The EGI-InSPIRE (EGI-Integrated Sustainable Pan-European Infrastructure for Research in Europe) project, launched 1 May 2010, is a collaboration between National Grid Initiatives and European International Research Organisations (the European Organisation for Nuclear Research (CERN) and the European Molecular Biology Laboratory (EMBL)). Its goal is to support the development of a sustainable, pan-European e-Infrastructure available to all European scientists and their international collaborators.
“The establishment of EGI marks a new phase in the provision of a Europe-wide e-Infrastructure to support the capacity for transnational, large-scale, data analysis demanded by researchers in Europe,” says Steven Newhouse, EGI-InSPIRE project director.
The project is co-funded by a 25 million euro investment from the European Commission as part of a 73 million euro overall project cost. The EGI-InSPIRE partners fund additional national activities that complement the European investment, that are projected to contribute a total of 300 million euro over the next four years. Together, these investments will develop a European grid computing service dedicated to advancing European research in all fields of science, from climate modelling to high-energy physics and ecology.
”I am really happy about the commitment for EGI and EGI-InSPIRE from all the member countries and organisations,” says Per Öster, chair of the EGI council. “It demonstrates their strong belief in the mission to give an opportunity for all European researchers to access e-Infrastructure resources that meet their specific needs,” he adds.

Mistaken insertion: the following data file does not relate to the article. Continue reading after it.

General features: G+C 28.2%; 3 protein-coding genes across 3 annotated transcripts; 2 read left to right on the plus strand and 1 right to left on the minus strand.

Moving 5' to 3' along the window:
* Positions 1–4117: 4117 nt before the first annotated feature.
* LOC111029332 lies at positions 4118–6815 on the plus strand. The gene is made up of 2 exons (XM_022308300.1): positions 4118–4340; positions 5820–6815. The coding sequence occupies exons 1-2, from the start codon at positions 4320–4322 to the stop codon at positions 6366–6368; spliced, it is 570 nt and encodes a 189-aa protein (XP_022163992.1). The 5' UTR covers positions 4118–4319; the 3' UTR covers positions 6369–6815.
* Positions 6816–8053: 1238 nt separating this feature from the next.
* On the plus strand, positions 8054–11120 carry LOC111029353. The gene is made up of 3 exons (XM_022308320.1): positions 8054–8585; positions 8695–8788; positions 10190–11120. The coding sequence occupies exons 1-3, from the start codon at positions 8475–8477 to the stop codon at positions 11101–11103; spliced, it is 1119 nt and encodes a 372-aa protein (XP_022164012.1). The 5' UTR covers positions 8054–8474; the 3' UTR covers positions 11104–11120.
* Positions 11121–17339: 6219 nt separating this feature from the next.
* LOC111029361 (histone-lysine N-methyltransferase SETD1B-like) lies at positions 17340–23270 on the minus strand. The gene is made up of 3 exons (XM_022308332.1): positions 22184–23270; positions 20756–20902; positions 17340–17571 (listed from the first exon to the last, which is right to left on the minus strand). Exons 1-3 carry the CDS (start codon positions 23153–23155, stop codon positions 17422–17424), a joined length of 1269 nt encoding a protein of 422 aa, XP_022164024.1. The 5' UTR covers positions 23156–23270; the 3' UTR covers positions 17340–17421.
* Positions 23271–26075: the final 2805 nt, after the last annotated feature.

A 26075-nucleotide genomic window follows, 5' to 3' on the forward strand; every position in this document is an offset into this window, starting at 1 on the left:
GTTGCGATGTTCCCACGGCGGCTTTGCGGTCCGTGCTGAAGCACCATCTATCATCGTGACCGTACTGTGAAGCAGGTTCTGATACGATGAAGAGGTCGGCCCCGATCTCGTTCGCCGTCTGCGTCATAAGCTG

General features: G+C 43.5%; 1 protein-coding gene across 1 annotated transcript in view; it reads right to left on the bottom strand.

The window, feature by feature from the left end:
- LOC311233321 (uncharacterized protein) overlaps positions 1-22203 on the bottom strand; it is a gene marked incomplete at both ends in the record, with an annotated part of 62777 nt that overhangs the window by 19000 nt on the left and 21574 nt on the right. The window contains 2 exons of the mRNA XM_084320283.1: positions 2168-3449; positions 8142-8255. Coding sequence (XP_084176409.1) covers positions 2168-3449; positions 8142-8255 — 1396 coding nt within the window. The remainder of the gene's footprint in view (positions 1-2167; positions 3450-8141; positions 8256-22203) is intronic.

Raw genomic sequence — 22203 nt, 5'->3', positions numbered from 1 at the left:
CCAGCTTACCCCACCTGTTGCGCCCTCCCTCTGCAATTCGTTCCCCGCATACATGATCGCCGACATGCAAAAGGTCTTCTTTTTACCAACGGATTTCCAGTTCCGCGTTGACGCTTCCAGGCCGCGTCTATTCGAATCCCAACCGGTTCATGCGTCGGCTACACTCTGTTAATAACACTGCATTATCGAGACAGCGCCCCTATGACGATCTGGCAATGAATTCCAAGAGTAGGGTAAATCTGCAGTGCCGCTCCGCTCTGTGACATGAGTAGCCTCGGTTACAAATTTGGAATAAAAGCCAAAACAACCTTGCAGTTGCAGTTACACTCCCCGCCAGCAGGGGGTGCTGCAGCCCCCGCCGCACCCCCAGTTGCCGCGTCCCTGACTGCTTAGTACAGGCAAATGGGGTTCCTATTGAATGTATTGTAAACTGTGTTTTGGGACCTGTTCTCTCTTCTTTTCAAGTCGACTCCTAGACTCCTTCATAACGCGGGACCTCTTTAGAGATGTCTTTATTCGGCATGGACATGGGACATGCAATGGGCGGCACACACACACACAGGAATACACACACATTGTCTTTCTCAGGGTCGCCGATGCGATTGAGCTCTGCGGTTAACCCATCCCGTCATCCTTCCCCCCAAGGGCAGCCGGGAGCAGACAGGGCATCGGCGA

EGI-InSPIRE's mission is aligned with the European Commission's goal to remove barriers to the free movement of knowledge across Europe. This ambition, outlined in the Lisbon Treaty, is now hailed as the fifth freedom to be enjoyed by the European Union's member states, after the free movement of goods, capital, services and people.
The EGI Technical Forum is the first event to gather all participants in EGI-InSPIRE. The forum is hosted by the Dutch National Grid Initiative, BiG Grid, at Amsterdam's Beurs van Berlage and is sponsored by IBM and Aruba Networks.
"The Beurs van Berlage, with its original purpose as a trade exchange, is a perfect location for the EGI Technical Forum, where the exchange of expertise and ideas is vital to further the e-infrastructure for science,” says Arjen van Rijn, chairman of BiG Grid's executive team.
EGI-InSPIRE (European Grid Initiative - Integrated Sustainable Pan-European Infrastructure for Researchers in Europe) is a collaborative effort involving more than 50 institutions in over 40 countries. The associated European Grid Infrastructure (EGI) includes in excess of 300 sites across 50 countries, offering around 240,000 processor cores, and more than 100 petabytes of tape and disk storage. The infrastructure is available to users around the clock achieving a sustained workload of half a million computer tasks, or jobs, every day.
National Grid Initiatives and EGI.eu